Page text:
The creepiest part of the film though was the way they portrayed the children dying.  In fact, the horror of what is going on with this town starts right from the opening scene of the Inn’s triplet girls playing in the attic.  Then blank looks take over their faces, they tromp over their china dolls, breaking them, open the windows and jump out of them.  It really sets the tone for the rest of the film.

I did not prefer the end of this film.  I actually thought that the ending of the novel, as well as how the premesis of the novel with the main character telling the story years later), conformed more with the gothic horror theme than the film.    The film showed the woman in black collecting the children’s souls (ghosts) as the aim of taking their lives.  At the end of the film, both Arthur and his son are killed by a train and reunited with his wife (who in the film dies in childbirth), thus not allowing the woman to collect his son’s soul.

I am not one for horror movies, but I am a sucker for a good ghost story, along the lines of the 1944 film The Uninvited, The Lady in White (I remember watching the 1988 film as a youngster), and even Poltergeist.  The Woman in Black is worthy of being put in the same category as The Uninvited.  If you are a fan of gothic movies or good ghost stories, this is a must see!

Review: The Woman in Black

The Woman in Black
The Woman in Black by Susan Hill
My rating: 2 of 5 stars

I thought this book was okay for a gothic horror. The first half of the book was very detailed and a bit wordy, which made the story move along slowly. The second half of the book moved much better, but was neither scary or suspenseful. I just kept waiting for more to happen. The ending was given away due to the excessive amount of detail given by the author. Thus I was sitting at the end of the book saying don’t do that, knowing exactly what the outcome would be.

I can see how someone could take this book and make a good movie adaptation from it. In fact, I would expect the movie to tap much more into the gothic horror genre then this book has. The book, sadly just fell flat. No need to worry that this ghost tale will keep you up at night, the book shouldn’t inspire any fear.

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Define addiction, Legacy Book Review

ADDICTION: continued involvement with a substance or activity despite the negative consequences associated with it (http://en.wikipedia.org/wiki/Addiction)

Of course this is what books have always been for me.  Why else would I still be up until 2:30am, engrossed in a book and unable to put it down?  Thankfully, not all books do this to me, but when a story grips me, it’s impossible for my mind to let go and relax without seeing the ending.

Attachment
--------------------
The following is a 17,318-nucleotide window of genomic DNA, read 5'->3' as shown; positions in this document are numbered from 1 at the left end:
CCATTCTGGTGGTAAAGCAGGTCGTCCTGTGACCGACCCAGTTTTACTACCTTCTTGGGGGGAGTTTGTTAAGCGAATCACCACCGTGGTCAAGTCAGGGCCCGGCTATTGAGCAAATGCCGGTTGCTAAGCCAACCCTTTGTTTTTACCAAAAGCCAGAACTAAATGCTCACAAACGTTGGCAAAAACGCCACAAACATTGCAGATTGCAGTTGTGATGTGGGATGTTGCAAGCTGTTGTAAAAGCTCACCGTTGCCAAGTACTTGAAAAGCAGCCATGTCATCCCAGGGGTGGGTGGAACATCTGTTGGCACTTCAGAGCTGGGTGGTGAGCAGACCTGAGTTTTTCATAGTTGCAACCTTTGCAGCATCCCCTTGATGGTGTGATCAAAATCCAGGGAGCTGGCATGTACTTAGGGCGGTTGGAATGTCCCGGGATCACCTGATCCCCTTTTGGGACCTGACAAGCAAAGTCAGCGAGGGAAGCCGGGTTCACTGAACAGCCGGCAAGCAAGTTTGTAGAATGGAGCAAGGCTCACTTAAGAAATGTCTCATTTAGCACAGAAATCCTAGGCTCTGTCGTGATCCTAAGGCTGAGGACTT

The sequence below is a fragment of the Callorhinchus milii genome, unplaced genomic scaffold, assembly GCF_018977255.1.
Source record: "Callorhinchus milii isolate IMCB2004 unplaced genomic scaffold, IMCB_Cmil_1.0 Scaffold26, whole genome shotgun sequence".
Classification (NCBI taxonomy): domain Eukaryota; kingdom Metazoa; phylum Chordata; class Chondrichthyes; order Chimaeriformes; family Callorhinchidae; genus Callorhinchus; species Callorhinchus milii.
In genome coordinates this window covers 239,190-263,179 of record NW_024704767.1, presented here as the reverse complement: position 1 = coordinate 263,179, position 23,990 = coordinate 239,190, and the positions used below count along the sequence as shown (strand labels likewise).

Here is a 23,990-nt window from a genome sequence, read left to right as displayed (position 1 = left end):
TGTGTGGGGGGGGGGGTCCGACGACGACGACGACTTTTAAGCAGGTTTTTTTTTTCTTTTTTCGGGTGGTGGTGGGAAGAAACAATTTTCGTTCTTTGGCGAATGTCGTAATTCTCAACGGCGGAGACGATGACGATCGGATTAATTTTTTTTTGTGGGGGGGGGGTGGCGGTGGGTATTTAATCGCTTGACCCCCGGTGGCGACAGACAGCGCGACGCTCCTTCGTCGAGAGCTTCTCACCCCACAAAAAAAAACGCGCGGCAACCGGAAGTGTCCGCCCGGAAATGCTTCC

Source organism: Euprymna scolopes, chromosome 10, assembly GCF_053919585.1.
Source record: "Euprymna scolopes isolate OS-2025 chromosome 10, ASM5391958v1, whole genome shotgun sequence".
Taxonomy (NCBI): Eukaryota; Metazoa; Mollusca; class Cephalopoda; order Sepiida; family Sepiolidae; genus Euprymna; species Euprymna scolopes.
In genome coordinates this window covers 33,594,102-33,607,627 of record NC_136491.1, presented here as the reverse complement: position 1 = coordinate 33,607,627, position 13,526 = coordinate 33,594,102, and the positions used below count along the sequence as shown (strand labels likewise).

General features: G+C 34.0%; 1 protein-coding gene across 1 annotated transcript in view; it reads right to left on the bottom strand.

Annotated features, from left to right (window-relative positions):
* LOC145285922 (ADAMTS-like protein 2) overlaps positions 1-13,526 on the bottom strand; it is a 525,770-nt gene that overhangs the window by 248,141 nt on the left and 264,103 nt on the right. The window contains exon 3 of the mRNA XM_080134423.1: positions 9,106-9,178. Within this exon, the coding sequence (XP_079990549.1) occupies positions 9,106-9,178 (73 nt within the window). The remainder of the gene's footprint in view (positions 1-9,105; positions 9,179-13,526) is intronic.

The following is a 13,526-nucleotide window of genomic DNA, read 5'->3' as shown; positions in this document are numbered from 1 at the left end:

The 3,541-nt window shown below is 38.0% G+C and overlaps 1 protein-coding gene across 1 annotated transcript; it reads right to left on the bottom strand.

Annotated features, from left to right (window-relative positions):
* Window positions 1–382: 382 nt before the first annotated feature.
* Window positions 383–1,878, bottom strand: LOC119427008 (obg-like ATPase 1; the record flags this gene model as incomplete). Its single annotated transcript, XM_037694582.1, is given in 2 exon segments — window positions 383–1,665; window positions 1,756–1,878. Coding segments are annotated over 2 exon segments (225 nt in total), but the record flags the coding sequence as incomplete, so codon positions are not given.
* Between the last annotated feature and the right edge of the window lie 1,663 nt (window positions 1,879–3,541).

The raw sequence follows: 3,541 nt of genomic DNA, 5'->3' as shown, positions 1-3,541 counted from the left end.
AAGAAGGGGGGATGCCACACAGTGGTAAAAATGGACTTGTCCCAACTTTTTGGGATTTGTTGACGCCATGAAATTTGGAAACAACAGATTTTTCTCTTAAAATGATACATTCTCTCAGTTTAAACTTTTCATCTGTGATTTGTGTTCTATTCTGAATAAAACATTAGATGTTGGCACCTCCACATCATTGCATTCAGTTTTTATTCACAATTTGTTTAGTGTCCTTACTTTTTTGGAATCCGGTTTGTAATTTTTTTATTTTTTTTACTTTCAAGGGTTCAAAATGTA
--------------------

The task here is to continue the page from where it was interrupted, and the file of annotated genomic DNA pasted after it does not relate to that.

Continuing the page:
Hence Legacy by Jeanette Baker. Along the lines of The Face of the Maiden, this is another ghostly tale (albeit set in the early 1990’s) where the story appears through dreams/visions to the heroine. The book tells the story of 4 women, related by ancestry, a curse, and the Famed Destiny Stone of Scotland. Essentially, it seems like the same set of lovers repeating their tragic lives over and over until they get it right. While I found the first tale to drag on, it was understandable as the focus was also on the present day hero/heroine. The book was very well written and did not give away some of the twists immediately when they appeared (though many will figure them out before they are completely revealed).

In comparison to the previous night’s book, I felt this novel was a better rendition of a way to bring a romantic ghost story to life. I was completely engrossed and couldn’t devour the page fast enough. Of course I created my own atmosphere with a thunderstorm outside and rain/lightning program on my lightning bug.

Even better, this was a book I picked up for free for my kindle. It’s nice to take a no lose chance on a book and get rewarded with a home run!

Never read a ghost story when spending the night in a strange place, The Face of the Maiden book review

As it just keeps you up way to late.  But alas, it was time to finish reading The Face of the Maiden by Emma Wildes.  It is a more classic gothic romance, complete with ghostly attacks, long-lost lovers, and of course, with all romances, a present day (regency era) hero/heroine.

I loved the ghost story and the way the author moved through this story line.  It made me look forward to each new chapter and further development of the ghostly adventure.

As for the hero/heroine, I found their story  less developed and the focus more on the secondary characters.  I didn’t feel this plot (jealous brother and an almost fiancée) added much to the story and seemed like filler.  I instead would have liked to seen the plot stay focused more on the ghostly encounters and the history of the family.  There was much more that could have been done to delve deeper into the more gothic/paranormal elements of the story, especially with a very rational extremely responsible hero and a young impressionable heroine.

All in all I enjoyed the story and it reminded me of why I have always liked reading this genre.